area by 2015so the EU is lagging behind in terms of achieving its own
ambitions. Within the EU, member-state pressure for external linking has been
modest, with Germany and the UK as notable exceptions. The European Commission
has worked to establish links between the EU ETS and other systems, with only
modest backing from other EU bodies. Globally, the development of emissions
trading has progressed slowly. Furthermore, external interest in linking up
with an increasingly crisis-ridden EU ETS has been variable, with, for
instance, reluctant US actors and an eager Australian government. Experience
thus far indicates that the bottomup route to a global climate regime
offered by linking is a long-term projectcertainly not a quick
'EU Emissions Trading: Acievements, Challenges,
In Cherry, T.L., J. Hovi and D.M. McEvoy (eds), Toward a
New Climate Agreement: Conflict, Resolution and Governance. London,
Routledge, 2014, pp. 254-264.
> More information about the book
EU ETS is a grand climate policy experimentthe first-ever international
cap-and-trade system to target industry. The ultimate aim is to create a global
carbon market by encouraging other major emitters, not least the USA and China,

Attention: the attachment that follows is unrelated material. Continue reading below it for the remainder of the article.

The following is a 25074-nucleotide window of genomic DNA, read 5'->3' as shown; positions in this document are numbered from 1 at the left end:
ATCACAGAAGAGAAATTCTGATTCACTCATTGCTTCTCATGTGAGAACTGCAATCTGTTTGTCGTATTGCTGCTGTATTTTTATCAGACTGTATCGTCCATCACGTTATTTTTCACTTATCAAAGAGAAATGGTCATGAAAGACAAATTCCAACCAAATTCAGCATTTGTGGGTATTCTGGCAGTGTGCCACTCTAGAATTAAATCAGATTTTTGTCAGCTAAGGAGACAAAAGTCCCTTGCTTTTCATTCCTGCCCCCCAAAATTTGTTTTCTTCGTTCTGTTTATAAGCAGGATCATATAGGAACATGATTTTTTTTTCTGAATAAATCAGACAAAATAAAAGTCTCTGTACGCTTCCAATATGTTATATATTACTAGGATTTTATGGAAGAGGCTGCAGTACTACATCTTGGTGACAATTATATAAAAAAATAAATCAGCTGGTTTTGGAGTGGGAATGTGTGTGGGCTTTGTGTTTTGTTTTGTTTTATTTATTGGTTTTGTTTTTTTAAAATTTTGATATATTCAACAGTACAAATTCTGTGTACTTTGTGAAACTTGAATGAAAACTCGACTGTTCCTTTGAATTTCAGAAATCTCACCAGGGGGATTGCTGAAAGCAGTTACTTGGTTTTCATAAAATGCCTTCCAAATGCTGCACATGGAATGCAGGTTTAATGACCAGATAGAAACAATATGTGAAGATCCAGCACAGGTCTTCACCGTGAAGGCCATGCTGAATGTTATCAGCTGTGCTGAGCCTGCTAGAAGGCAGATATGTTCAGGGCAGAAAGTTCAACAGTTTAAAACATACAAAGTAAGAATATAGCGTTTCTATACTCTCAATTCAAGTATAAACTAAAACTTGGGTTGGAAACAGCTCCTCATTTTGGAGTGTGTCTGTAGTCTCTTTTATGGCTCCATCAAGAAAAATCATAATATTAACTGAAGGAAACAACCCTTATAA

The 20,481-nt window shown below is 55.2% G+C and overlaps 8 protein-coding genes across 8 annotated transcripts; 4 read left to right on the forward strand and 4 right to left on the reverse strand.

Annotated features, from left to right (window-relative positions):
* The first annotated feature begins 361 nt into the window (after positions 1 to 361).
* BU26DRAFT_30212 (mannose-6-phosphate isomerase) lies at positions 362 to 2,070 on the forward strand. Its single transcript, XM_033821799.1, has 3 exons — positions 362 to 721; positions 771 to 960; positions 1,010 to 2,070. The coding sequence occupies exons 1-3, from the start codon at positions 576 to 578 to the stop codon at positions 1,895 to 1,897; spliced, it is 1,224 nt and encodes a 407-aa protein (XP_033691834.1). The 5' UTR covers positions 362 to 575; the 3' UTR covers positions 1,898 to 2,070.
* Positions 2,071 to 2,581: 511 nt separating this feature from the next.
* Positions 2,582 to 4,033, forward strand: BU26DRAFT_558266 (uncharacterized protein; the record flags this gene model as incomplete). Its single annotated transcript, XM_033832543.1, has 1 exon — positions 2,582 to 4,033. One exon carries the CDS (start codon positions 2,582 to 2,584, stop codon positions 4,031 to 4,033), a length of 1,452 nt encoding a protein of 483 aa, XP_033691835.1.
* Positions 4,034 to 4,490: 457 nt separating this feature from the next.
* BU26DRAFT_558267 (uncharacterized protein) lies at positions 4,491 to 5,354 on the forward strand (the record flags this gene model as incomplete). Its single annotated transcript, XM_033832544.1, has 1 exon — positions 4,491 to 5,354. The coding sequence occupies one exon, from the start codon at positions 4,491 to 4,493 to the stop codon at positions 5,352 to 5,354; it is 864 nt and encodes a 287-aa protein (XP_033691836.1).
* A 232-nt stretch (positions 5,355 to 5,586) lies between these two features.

to follow suit. However, the economic recession that developed from 2008 and
the resultant conflict with other energy policy instruments has put the EU ETS
to the test. A significant supplydemand imbalance of allowances has
accumulated, followed by a low carbon price. This chapter explores possible
solutions for the EU, as well as presenting a brief analysis of the evolution
and the achievements of the system.
Norichika Kanie and Peter M. Haas
'Actor Configurations in the Climate
Regime: The States Call the Shots'
In Kanie, N., S. Andresen and P.M.
Haas (eds), Improving Global Environmental Governance: Best Practices for
Architecture and Agency. London/New York, Routledge, 2014, pp.
> More information
role of various actors and actor combinations are discussed in the various
stages set out in the introductory chapter of the book.In the agenda setting
stage non-state actors as well as key indfividuals played a key role- However
as these are mostly activists of various kinds they contributed to downplay the
difficulty of the issue. The US played the key role in setting up the IPCC.
When negotiations started most non-state actors were marginalized and the